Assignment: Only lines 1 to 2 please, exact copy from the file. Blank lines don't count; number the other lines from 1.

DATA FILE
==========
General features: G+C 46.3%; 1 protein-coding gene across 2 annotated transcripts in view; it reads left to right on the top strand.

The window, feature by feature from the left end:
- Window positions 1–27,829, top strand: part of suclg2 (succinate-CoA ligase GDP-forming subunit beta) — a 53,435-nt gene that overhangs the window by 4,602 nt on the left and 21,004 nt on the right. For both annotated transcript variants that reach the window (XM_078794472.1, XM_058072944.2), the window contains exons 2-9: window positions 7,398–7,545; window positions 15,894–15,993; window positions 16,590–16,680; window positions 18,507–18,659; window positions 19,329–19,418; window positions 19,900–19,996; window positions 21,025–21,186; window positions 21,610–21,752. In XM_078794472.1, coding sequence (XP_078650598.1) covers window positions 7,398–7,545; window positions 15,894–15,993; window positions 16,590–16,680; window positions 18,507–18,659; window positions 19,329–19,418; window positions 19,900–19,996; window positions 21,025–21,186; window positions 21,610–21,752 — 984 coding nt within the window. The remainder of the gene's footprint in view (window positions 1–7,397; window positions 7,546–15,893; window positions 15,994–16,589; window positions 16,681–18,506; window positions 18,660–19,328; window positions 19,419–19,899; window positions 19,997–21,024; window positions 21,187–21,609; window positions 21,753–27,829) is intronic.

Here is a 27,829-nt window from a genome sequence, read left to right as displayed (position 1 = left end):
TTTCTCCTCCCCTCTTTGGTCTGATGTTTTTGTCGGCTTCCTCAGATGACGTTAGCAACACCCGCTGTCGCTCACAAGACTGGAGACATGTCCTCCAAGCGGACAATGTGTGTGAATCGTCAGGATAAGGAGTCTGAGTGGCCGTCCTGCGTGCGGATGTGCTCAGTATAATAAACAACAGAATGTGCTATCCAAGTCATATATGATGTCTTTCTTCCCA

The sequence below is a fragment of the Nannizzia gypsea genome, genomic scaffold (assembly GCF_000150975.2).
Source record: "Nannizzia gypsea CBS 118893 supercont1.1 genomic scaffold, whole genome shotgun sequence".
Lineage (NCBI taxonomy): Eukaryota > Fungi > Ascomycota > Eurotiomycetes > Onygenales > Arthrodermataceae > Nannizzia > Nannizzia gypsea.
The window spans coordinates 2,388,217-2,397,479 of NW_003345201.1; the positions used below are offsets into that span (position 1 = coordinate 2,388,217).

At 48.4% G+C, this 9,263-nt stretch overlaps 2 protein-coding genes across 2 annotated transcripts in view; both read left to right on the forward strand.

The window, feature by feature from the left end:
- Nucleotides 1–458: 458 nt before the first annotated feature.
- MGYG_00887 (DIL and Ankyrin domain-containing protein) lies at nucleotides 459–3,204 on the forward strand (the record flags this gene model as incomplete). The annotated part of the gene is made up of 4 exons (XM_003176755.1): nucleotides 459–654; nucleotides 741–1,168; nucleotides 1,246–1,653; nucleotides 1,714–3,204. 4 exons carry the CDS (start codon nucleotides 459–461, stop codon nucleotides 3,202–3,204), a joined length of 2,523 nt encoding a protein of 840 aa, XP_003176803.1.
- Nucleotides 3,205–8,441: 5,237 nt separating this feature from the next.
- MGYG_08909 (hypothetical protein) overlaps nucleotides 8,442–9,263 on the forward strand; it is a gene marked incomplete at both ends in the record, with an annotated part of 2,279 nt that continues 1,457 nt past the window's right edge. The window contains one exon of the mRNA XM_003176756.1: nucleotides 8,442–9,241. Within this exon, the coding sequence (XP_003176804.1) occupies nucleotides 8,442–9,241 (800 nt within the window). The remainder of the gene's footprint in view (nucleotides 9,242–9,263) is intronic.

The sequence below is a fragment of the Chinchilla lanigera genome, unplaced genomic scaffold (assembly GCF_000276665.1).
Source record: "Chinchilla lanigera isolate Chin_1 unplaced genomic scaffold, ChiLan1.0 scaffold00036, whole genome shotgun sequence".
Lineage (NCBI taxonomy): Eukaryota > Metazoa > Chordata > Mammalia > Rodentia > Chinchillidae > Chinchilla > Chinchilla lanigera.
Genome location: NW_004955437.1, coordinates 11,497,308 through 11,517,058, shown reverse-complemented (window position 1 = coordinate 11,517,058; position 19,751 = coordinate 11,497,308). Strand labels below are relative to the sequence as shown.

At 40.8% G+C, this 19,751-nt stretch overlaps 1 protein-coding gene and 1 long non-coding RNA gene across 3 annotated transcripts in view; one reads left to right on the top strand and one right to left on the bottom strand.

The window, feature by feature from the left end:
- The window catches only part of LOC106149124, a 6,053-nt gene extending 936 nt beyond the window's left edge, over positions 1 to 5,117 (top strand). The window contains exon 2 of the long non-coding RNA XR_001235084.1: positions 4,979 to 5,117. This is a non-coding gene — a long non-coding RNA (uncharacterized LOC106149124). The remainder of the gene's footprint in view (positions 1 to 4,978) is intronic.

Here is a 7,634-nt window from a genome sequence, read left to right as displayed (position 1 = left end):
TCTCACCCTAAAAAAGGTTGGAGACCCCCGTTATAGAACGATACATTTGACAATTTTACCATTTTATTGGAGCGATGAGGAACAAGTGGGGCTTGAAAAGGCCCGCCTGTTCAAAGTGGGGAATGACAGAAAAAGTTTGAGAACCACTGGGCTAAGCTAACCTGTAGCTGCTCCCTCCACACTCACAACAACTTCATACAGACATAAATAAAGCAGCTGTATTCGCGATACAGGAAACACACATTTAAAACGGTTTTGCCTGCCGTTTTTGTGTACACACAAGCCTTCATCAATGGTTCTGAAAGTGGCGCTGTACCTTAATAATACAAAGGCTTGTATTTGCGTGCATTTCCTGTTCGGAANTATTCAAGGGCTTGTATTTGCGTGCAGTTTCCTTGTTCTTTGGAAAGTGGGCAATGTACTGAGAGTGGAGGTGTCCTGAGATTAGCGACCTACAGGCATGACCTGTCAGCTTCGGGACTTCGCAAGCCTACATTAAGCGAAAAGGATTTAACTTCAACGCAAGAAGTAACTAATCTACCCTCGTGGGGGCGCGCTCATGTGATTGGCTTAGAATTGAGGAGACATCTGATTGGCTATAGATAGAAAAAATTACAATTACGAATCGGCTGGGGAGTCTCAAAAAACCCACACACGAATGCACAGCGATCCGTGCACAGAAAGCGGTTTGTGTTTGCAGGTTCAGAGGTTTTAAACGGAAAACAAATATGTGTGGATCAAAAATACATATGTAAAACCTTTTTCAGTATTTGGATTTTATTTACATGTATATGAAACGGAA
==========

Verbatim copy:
General features: G+C 46.3%; 1 protein-coding gene across 2 annotated transcripts in view; it reads left to right on the top strand.

The window, feature by feature from the left end: